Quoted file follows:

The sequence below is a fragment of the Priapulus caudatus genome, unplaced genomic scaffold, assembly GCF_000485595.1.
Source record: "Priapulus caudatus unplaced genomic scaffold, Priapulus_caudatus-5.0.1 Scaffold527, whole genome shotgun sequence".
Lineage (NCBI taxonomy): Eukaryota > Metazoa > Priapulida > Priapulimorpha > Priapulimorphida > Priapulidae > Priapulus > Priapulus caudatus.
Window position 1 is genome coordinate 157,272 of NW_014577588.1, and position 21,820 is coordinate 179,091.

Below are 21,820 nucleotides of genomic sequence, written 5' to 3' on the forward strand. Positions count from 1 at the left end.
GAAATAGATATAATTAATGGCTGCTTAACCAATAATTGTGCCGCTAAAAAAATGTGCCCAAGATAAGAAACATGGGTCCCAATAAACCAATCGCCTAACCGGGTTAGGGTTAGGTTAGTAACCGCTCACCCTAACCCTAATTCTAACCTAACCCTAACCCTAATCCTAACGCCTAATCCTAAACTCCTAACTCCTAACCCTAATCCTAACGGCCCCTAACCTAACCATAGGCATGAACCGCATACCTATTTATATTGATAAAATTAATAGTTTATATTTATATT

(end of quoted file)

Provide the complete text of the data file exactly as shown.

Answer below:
The sequence below is a fragment of the Priapulus caudatus genome, unplaced genomic scaffold, assembly GCF_000485595.1.
Source record: "Priapulus caudatus unplaced genomic scaffold, Priapulus_caudatus-5.0.1 Scaffold527, whole genome shotgun sequence".
Lineage (NCBI taxonomy): Eukaryota > Metazoa > Priapulida > Priapulimorpha > Priapulimorphida > Priapulidae > Priapulus > Priapulus caudatus.
Window position 1 is genome coordinate 157,272 of NW_014577588.1, and position 21,820 is coordinate 179,091.

Below are 21,820 nucleotides of genomic sequence, written 5' to 3' on the forward strand. Positions count from 1 at the left end.
GAAATAGATATAATTAATGGCTGCTTAACCAATAATTGTGCCGCTAAAAAAATGTGCCCAAGATAAGAAACATGGGTCCCAATAAACCAATCGCCTAACCGGGTTAGGGTTAGGTTAGTAACCGCTCACCCTAACCCTAATTCTAACCTAACCCTAACCCTAATCCTAACGCCTAATCCTAAACTCCTAACTCCTAACCCTAATCCTAACGGCCCCTAACCTAACCATAGGCATGAACCGCATACCTATTTATATTGATAAAATTAATAGTTTATATTTATATT